Kant was first educated at the local College; then in 1740 Kant went to the University of Konigsburg, where he studied the classics, physics, and philosophy. The master of German Philosophy at the time was Christian von Wolff; who was a dominant secretary of the Enlightenment movement, and stated that “man could be happy and good without the divine grace of revelation”. This atheist statement angered the ‘Soldier King’ of Prussia, King Frederick William I; however his condemnation only enhanced Wolff’s international fame. Immanuel Kant revered Wolff as the “most powerful representative of dogmatic rationalism, from the stand-point of pure unshaken confidence in the strength of Reason.” Kant eventually replaced Wolff as the popular national philosopher.

In Kant’s home town of Konigsburg, the city burghers were said to set their watches when Kant passed by their windows on his precisely-timed daily walks. He did not write his most famous works until he was older. When people that knew him read his work, they often agreed that it was logical and well-ordered, just like Kant himself. Kant applied his logic to a mature reflection on whether or not to marry; he decided finally to remain single. Kant’s travels did not exceed the city boundaries, his life had no remarkable adventures or political power or social connections, yet he was an immensely successful tutor, lecturer, and a charming host.

Immanuel Kant was a man of clear, critical, logical, vigorous, rigorous, and trenchant thought. In his Critique of Pure Reason he methodically divides chapters to explore ‘a priori’ metaphysical issues. ‘A priori’ is the pure form of sensuous general intuitions, that existed prior to our physical existence; archetypal knowledge from before we were born. Kant’s Critique of Pure Reason was followed by the Critique of Practical Reason (1788) and the Critique of Judgment (1790).

“Act always in such a way. that you should want your action to become a universal law.” – Immanuel Kant. This categorical imperative is one of the main recommendations of Kant’s writings. Although it centers around action, Kant also said that virtue was in the ‘Will’, and not the ‘Act’. Consciousness involves feeling, thinking, and acting. Feeling regards faith, thinking seeks epistemology, and acting involves ethics.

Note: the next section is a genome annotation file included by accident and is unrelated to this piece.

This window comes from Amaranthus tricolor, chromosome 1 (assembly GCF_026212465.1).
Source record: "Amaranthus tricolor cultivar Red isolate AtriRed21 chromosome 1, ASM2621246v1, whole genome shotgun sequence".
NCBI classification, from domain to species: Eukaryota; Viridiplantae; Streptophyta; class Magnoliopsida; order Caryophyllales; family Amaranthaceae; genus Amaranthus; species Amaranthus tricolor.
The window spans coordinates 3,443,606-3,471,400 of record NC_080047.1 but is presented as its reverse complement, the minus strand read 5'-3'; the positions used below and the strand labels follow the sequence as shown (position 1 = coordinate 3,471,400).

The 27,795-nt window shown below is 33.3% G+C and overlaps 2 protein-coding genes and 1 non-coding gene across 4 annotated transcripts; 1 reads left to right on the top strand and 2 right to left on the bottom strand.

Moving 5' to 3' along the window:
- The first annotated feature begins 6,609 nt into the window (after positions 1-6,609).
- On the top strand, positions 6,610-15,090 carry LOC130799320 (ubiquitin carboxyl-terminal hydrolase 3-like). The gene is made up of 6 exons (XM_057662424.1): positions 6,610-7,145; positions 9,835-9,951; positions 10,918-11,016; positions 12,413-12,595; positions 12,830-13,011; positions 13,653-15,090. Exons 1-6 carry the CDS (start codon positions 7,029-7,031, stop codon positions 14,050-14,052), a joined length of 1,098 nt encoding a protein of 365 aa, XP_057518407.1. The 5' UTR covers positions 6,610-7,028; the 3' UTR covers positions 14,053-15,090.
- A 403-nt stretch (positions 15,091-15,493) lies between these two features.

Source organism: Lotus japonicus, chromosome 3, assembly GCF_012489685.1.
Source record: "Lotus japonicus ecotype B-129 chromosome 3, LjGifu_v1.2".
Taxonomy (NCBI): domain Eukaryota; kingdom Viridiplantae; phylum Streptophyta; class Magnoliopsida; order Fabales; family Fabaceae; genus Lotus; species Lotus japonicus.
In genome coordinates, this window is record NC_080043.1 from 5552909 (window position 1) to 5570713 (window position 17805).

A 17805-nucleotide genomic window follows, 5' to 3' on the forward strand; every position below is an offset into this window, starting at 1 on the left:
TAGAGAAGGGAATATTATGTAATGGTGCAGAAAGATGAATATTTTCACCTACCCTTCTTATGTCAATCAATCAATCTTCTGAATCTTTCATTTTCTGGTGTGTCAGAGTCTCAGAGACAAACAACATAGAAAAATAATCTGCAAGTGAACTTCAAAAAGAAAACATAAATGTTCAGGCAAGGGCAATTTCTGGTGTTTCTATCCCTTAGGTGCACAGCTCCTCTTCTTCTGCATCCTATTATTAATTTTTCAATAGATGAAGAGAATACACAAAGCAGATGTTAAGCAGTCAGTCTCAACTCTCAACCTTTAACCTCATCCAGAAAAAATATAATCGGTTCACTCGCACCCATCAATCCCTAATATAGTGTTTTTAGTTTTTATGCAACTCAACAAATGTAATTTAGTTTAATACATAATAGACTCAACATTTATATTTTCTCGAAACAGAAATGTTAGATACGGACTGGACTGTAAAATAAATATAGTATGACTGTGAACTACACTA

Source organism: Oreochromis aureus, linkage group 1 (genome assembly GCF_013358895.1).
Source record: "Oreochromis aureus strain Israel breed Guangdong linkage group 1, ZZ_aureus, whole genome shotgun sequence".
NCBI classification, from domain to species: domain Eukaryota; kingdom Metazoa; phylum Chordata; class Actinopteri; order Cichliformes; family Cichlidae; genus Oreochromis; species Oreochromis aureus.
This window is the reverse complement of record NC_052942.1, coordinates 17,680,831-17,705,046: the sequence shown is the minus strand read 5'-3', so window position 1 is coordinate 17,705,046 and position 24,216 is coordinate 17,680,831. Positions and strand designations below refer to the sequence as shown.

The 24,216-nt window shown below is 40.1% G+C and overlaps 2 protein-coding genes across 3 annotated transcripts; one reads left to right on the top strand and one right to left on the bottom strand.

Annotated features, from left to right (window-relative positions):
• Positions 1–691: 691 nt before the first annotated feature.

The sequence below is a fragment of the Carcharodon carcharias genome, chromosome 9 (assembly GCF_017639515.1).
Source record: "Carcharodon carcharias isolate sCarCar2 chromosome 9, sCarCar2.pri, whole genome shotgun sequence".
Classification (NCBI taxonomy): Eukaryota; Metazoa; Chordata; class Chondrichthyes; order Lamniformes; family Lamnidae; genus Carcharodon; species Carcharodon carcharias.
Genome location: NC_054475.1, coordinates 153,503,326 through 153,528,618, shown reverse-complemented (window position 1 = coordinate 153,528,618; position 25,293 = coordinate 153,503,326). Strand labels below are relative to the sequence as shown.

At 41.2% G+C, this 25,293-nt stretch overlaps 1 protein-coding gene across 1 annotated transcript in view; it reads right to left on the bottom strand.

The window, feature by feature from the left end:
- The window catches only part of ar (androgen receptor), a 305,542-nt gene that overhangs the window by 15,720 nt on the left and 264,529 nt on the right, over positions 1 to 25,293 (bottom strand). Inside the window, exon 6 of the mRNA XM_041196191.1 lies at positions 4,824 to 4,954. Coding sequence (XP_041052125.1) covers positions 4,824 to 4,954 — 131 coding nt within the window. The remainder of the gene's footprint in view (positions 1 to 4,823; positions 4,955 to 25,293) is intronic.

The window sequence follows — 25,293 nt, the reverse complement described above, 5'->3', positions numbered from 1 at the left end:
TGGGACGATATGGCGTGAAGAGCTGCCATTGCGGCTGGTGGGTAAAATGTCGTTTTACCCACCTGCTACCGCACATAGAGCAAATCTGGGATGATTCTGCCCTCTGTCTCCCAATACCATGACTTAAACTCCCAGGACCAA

Ikant 1

*

STEWARDSHIP: Freedom and Responsibility

Posted in Critical Commentary of Civilization, Sustainability with tags , , , , , , , , , on March 1, 2013 by Drogo

Part 1: Freedom

One can never truly be free.

As Gerry Spense says, “True freedom is nothingness”. To be free of loneliness, people confine themselves to a relationship of some sort. To be free of their current lives, people drive away in a car to be alone on the highway, but then they are confined to the driver’s seat and their own minds, not to mention the laws of physics. Then people blast off in a rocket-ship to outer-space, and are restrained by life support systems, and their own human minds once again.

Life is about constantly trading one freedom for another. While existing in this universe, we are confined to laws, whether natural or man-made. Physically there is no escaping this reality, but the mind has the potential for freedom, during certain transcendental moments or states. As Immanuel Kant alluded to in his writings; with a rational approach we can determine our terms of reality and freedom, and respond to them respectively.

To live in a society there are obligations to maintain living standards and order. If we respect the lives of others, then we might expect the same in return. If we do not respect the lives of others, then we should not expect respect in return. Perhaps freedom is not just self-determination in choices me make, but also our ability to free our minds from suffering, so that we can enjoy our lives. If freedom is transcendental, then we as a culture can shift our paradigm so that environmental and social stewardship is less of a burden, and more of a freedom.

Part 2: Ethical Responsibility

Respecting the lives of animals is a necessary part of our existence. To maintain and respect what we have achieved as humans, it is the least we can do to maintain and respect the natural environment of which we are all a part. To defend animals from our aggression, we must assign them legal rights, to protect the ecosystem which is our food-chain if nothing else.